Thursday, November 4, 2010

so much dolce, so little time!

The last twelve days have been oh so dolce, oh so sweet!

We left Burgundy with a bang after exploring Dijon with my aunt and uncle and eating a fabulously memorable French meal at Les Oenophiles, one that summed up all that we imagined French cuisine to be at its best. We had to hurry from the restaurant to catch our overnight train, and we fell into our sleeper bunks with bellies and hearts full.

(One sad note: I put a hazelnut cookie into my jacket pocket as we were leaving the restaurant, "for later," then used it as a pillow cover on the train. When I woke up and put it on, Andy pointed out three big butter and nut-oil stains across the front and back! They haven't come out, and I'm still wearing it.)

Let's just say that after two weeks in France, I am in love with some very delicious French food: baguettes, butter, foie gras, Kir Royale, lamb, multiple cheeses, chausson aux pommes...and any amuse-bouche that might pass these lips.

But moving on to Italy was just as good. Is there any other place in the world that I can justify having gelato three times a day? And three times we did, in Florence. Andy kept up his three-a-day while I brought myself back down to one.

In Venice, we found some excellent wood-fired pizza in a little area near our B&B. Right as you walked in, you saw an oval oven built into the wall, just doing its thing, and doing it well. And, surprisingly, my favorite gelato was found in Venice...Pumpkin! It was in this small little gelateria off the street from where the local produce and fish market is held, and we found it on the rainy day while trying to find a way through flooded streets and keep our umbrellas right-side out.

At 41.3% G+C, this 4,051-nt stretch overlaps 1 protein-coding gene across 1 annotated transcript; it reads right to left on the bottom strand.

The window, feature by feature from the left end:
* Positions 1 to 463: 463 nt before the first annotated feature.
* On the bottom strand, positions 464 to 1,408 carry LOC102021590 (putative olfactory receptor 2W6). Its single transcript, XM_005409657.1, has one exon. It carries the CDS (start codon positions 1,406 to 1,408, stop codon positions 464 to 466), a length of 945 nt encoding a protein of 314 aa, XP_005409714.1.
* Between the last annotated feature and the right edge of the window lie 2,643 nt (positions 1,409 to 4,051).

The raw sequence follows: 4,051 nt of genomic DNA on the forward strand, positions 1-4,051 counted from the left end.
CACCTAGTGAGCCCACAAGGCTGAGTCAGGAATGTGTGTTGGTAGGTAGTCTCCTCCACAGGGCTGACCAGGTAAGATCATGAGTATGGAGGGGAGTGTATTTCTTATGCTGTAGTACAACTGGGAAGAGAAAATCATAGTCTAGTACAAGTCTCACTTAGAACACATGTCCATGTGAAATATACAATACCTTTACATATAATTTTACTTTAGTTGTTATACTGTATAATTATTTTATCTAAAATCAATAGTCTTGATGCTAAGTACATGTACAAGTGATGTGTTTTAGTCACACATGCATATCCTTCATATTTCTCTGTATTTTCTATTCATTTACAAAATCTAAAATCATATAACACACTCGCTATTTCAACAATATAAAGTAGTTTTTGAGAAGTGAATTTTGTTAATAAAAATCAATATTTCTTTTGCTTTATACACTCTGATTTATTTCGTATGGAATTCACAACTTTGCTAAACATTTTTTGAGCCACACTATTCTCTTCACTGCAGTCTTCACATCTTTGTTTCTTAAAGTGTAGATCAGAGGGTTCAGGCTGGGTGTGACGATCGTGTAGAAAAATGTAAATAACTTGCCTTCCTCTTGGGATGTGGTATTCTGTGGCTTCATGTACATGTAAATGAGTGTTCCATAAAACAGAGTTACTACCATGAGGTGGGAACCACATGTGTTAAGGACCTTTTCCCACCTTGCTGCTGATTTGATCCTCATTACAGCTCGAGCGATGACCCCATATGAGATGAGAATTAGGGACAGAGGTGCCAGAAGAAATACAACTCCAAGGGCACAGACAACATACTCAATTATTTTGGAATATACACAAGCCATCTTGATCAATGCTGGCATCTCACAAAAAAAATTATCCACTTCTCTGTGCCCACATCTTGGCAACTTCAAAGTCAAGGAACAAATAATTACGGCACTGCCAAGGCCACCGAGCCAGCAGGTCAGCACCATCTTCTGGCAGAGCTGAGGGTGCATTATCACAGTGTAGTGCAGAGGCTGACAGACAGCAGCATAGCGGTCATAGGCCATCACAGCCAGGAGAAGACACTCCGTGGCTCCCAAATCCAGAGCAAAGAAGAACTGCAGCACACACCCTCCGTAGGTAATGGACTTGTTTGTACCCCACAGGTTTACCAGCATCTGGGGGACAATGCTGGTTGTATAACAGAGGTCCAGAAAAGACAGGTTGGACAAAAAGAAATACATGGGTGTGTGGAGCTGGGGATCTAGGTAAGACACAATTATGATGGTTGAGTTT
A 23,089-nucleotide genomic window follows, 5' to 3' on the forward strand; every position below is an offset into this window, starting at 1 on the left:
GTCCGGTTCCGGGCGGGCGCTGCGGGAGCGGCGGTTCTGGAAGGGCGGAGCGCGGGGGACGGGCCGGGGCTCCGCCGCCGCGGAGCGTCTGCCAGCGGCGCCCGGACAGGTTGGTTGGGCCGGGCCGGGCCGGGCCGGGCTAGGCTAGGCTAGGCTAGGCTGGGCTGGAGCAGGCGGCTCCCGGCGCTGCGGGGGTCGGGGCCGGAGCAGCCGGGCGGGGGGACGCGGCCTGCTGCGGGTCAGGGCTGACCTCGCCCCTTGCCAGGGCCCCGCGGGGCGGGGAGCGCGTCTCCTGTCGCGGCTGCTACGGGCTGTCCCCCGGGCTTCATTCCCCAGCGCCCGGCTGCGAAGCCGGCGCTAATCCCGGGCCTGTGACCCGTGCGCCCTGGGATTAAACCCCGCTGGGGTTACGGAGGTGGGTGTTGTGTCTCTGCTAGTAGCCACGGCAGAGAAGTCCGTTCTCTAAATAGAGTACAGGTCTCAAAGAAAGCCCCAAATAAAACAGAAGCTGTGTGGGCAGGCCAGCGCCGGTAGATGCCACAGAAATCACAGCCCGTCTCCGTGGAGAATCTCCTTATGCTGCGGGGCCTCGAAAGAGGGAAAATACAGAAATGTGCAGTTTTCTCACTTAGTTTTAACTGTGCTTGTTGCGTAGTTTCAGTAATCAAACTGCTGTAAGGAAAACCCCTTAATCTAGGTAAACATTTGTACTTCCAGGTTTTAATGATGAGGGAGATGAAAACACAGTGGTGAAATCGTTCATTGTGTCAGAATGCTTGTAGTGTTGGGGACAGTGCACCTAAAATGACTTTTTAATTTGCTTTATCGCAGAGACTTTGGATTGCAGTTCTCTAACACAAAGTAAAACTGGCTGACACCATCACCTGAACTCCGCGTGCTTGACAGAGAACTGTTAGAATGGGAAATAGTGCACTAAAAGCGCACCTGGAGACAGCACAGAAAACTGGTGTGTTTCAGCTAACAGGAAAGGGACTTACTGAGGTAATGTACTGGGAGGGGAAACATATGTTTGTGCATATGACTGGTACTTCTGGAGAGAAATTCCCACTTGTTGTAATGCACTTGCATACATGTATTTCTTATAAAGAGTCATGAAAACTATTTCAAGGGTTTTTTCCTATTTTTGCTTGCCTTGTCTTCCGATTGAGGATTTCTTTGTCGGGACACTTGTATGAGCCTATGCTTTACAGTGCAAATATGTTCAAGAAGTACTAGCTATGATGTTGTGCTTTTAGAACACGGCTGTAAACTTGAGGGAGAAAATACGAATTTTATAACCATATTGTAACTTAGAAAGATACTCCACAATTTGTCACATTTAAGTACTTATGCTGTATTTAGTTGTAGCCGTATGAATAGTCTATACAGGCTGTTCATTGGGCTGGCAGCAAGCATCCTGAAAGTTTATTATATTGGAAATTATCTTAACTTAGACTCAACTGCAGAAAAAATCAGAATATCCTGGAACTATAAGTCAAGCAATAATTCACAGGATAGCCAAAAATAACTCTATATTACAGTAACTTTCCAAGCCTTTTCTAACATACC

We spent the weekend with my aunt and uncle again in Cinque Terre, hiking on the coast of one of the most beautiful places I have ever been. And oh, did we feast. When you're on the home turf of pesto and the home surf of delicious seafood, and the vino blanco grows so close to the sea that you can taste the salt with every sip, every meal is memorable. And did I mention the anchovies? I'll devote much more to that trip on another day, because it surely deserves a lot of attention.

Well, my slow postings have caused a traffic jam of experiences that have now become one big RAMBLE, and now I'm just hungry. I planned to focus on the sweet things we've eaten, particularly gelato, but since the seafood has now shown up I guess it's become more about the sweet life we've been leading on this amazing adventure!

Granted, we've had our fair share of train strikes and crowded sleeper trains and bad lasagne (don't ask Andy about that one), but all in all it has, after five weeks and with three to go, truly been "la dolce vita."

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